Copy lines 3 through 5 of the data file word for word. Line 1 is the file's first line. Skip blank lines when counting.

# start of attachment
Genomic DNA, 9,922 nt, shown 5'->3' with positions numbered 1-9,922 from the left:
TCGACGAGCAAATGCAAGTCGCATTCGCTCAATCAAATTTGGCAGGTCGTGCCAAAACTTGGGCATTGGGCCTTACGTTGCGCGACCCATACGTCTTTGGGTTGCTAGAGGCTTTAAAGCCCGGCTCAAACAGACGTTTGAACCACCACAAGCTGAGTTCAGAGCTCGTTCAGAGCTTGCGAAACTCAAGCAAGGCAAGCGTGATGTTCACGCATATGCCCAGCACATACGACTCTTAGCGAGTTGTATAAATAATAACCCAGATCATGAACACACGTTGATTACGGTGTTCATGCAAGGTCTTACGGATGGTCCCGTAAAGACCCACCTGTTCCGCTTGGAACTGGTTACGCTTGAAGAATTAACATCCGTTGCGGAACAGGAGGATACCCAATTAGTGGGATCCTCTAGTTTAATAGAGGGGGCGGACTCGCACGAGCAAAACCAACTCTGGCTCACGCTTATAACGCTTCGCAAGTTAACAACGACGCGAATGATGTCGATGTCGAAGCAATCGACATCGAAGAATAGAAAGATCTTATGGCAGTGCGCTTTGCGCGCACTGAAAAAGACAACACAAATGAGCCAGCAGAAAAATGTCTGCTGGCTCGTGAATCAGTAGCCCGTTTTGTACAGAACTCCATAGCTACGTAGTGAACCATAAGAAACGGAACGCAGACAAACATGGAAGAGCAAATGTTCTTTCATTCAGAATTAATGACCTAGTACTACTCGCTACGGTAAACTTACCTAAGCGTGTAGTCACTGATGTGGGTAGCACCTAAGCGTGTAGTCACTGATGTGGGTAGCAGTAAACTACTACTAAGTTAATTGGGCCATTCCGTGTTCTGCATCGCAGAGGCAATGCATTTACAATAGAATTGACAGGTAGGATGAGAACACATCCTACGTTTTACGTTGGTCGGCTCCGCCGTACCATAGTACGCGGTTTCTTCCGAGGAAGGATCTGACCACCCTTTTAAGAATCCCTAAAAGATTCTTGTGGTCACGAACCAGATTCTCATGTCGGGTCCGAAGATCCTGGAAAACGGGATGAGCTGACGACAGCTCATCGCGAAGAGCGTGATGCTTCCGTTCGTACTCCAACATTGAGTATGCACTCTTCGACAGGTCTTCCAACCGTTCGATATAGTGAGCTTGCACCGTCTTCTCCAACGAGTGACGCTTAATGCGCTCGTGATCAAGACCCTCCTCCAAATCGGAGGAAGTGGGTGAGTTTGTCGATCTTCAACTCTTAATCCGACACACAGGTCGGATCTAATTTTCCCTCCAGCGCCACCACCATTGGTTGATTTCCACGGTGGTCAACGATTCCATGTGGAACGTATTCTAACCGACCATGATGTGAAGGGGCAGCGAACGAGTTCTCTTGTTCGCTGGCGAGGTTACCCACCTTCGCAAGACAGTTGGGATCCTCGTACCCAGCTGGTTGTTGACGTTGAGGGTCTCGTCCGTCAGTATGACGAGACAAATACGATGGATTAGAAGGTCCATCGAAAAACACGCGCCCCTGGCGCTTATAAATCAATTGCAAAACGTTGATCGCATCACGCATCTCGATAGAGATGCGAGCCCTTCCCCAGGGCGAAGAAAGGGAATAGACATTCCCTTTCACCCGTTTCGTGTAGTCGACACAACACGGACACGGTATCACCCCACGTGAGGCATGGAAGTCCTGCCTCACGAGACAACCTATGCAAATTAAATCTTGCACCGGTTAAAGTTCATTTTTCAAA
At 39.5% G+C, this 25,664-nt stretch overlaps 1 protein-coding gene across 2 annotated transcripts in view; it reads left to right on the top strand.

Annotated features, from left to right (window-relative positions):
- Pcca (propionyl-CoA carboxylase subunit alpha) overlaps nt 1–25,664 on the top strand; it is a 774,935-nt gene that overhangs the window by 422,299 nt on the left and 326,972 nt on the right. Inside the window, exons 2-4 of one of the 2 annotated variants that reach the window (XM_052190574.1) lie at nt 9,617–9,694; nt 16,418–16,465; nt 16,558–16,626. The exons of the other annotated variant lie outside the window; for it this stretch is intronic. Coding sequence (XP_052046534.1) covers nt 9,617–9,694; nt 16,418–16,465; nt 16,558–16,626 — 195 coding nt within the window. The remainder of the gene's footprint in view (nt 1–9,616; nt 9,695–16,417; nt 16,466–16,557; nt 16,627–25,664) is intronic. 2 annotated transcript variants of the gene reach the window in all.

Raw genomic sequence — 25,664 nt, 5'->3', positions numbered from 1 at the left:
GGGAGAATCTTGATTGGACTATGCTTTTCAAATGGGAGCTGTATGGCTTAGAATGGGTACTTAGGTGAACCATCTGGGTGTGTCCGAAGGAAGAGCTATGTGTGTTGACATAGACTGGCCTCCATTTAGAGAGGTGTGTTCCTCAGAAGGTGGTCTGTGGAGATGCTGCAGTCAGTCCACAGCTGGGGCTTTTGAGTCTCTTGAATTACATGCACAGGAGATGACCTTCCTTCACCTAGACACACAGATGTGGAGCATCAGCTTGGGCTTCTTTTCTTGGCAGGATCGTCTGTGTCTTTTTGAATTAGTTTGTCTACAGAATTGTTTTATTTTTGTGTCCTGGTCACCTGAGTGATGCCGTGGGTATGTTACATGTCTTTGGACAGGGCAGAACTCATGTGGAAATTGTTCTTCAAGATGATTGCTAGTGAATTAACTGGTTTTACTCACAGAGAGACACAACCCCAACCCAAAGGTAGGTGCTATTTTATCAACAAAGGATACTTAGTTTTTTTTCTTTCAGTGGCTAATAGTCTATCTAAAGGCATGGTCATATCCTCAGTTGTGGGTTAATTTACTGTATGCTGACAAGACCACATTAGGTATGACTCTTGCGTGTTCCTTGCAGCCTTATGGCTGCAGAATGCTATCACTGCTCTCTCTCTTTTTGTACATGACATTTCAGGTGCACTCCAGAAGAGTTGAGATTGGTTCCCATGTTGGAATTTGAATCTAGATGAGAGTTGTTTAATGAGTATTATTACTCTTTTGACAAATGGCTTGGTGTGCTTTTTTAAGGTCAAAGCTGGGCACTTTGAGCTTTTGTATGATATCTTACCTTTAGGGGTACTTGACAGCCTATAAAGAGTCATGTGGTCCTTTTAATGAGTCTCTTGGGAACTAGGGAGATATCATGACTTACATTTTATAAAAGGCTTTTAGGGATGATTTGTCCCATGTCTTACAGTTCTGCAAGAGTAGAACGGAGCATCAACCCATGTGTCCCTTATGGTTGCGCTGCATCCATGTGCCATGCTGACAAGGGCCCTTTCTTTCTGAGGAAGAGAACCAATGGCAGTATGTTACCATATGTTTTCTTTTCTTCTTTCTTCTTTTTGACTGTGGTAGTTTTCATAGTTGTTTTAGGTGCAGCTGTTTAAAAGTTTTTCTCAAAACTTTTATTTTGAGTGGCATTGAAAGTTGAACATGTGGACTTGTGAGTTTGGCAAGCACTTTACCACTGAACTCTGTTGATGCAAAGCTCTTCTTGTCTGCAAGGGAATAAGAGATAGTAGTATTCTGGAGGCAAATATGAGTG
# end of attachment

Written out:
At 39.5% G+C, this 25,664-nt stretch overlaps 1 protein-coding gene across 2 annotated transcripts in view; it reads left to right on the top strand.

Annotated features, from left to right (window-relative positions):
- Pcca (propionyl-CoA carboxylase subunit alpha) overlaps nt 1–25,664 on the top strand; it is a 774,935-nt gene that overhangs the window by 422,299 nt on the left and 326,972 nt on the right. Inside the window, exons 2-4 of one of the 2 annotated variants that reach the window (XM_052190574.1) lie at nt 9,617–9,694; nt 16,418–16,465; nt 16,558–16,626. The exons of the other annotated variant lie outside the window; for it this stretch is intronic. Coding sequence (XP_052046534.1) covers nt 9,617–9,694; nt 16,418–16,465; nt 16,558–16,626 — 195 coding nt within the window. The remainder of the gene's footprint in view (nt 1–9,616; nt 9,695–16,417; nt 16,466–16,557; nt 16,627–25,664) is intronic. 2 annotated transcript variants of the gene reach the window in all.